Veterans’ Disability Benefits and Character of Discharge

Veterans’ Disability Benefits and Character of Discharge

In order to be eligible for veterans’ disability benefits, it is a basic requirement that the veteran must have a certain “character of discharge.” That is, the veteran seeking veterans’ disability benefits must, in general, have separated from the service under honorable conditions. In most cases, it is a relatively black-and-white determination as to whether a particular veteran’s discharge qualifies him or her to receive disability benefits. There are some cases, however, where a veteran can receive benefits even with a discharge under other than honorable conditions.

The Military’s “Character of Discharge” is Generally Binding

Upon the completion of a term of military service, the military will issue a discharge. The possible discharges include:

·      Honorable discharge;

·      General discharge under honorable conditions;

·      Other than honorable (OTH) discharge;

·      Bad conduct discharge;

·      Dishonorable discharge; and

·      Entry-level separation.

The first two types of discharges listed above generally qualify the recipient for veterans’ benefits. The other four types of discharges do not typically entitle the recipient to disability benefits. If the military has issued an honorable discharge or general discharge under honorable conditions, this determination is binding on the VA. Any other type of discharge requires the VA to find that the discharge was “under conditions other than dishonorable.”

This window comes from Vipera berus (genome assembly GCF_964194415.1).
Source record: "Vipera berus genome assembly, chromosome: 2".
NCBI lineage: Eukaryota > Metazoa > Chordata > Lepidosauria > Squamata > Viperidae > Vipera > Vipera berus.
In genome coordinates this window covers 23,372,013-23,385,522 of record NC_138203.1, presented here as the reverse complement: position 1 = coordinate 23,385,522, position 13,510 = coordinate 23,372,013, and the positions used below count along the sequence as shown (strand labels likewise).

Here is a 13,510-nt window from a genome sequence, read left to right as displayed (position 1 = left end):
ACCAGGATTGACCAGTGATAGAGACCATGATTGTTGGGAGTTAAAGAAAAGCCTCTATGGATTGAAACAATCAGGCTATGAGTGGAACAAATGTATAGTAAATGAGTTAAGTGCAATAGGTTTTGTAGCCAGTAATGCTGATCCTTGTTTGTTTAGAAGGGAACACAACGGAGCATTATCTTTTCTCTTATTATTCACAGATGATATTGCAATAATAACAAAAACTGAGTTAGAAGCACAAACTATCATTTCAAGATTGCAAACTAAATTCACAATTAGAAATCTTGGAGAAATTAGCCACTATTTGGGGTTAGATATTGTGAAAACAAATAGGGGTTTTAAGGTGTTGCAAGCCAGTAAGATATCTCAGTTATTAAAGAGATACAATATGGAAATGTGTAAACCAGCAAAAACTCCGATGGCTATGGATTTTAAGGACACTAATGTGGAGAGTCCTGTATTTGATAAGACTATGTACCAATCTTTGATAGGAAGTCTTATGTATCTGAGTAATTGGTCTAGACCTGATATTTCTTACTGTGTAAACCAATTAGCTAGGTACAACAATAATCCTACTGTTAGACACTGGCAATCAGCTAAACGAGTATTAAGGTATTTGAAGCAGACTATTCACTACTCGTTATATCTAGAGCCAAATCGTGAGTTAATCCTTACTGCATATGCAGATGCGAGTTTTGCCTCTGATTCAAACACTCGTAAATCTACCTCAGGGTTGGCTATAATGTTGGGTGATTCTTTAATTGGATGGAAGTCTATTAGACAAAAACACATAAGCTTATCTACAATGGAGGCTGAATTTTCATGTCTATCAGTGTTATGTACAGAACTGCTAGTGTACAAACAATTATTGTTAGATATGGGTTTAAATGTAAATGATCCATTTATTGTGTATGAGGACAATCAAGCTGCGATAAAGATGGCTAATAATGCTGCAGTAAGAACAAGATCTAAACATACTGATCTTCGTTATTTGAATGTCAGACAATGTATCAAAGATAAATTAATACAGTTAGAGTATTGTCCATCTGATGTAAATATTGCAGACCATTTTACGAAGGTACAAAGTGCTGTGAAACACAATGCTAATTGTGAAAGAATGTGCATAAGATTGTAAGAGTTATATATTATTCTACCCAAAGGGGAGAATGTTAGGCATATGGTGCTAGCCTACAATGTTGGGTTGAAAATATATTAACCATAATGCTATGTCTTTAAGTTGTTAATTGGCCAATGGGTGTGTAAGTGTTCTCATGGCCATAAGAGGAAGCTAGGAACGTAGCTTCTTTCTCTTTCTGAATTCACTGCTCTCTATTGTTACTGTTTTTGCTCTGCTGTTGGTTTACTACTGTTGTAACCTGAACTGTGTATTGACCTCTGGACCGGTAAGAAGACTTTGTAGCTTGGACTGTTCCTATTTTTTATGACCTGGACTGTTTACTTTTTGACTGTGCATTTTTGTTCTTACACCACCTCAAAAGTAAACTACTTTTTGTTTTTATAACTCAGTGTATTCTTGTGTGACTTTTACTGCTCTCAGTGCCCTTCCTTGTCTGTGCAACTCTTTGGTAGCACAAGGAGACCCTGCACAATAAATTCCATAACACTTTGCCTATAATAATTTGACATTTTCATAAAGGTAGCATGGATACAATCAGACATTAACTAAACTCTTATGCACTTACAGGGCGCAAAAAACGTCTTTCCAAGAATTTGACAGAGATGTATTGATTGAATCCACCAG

Statutory Bars to Benefits

Unless the veteran is found to have been insane at the time of committing an offense resulting in discharge from the military, the following conditions mean that a veteran is statutorily prohibited from receiving veterans’ disability benefits:

·      A sentence of a general court-martial;

·      A conscientious objector who refused to follow lawful military orders;

·      Desertion;

·      Being absent without leave (AWOL) for a continuous period of 180 days or more;

·      Resignation from the service by an officer for the good of the service.

·      Mutiny or spying;

·      Accepting an undesirable discharge to avoid trial by general court-martial; or

·      Conviction of a crime of moral turpitude.

Can a Veteran Change the Character of His or Her Discharge?

In certain situations, a veteran may be able to secure a change in the character of his or her discharge. In order to secure such a change, the veteran must show a Discharge Review Board that the character of his or her discharge is inequitable or improper. An “inequitable” characterization means that the character of discharge assigned is not consistent with military policies or traditions (such as a dishonorable discharge based on a minor traffic violation during a long period of honorable service). An “improper” discharge is one that is not consistent with laws or regulations. Although a veteran does not need the assistance of an attorney to file for such a change, an experienced veterans’ disability attorney can increase the odds of approval.

Contact Us to Obtain Veterans’ Disability Benefits

At the Klok Law Firm, LLC, we help veterans in the Mt. Pleasant and Charleston areas obtain the veterans’ disability benefits to which they are entitled. Even if you do not feel you qualify, allow us to evaluate the specifics of your case before giving up hope. Contact us at (843) 216-8860 for a free consultation.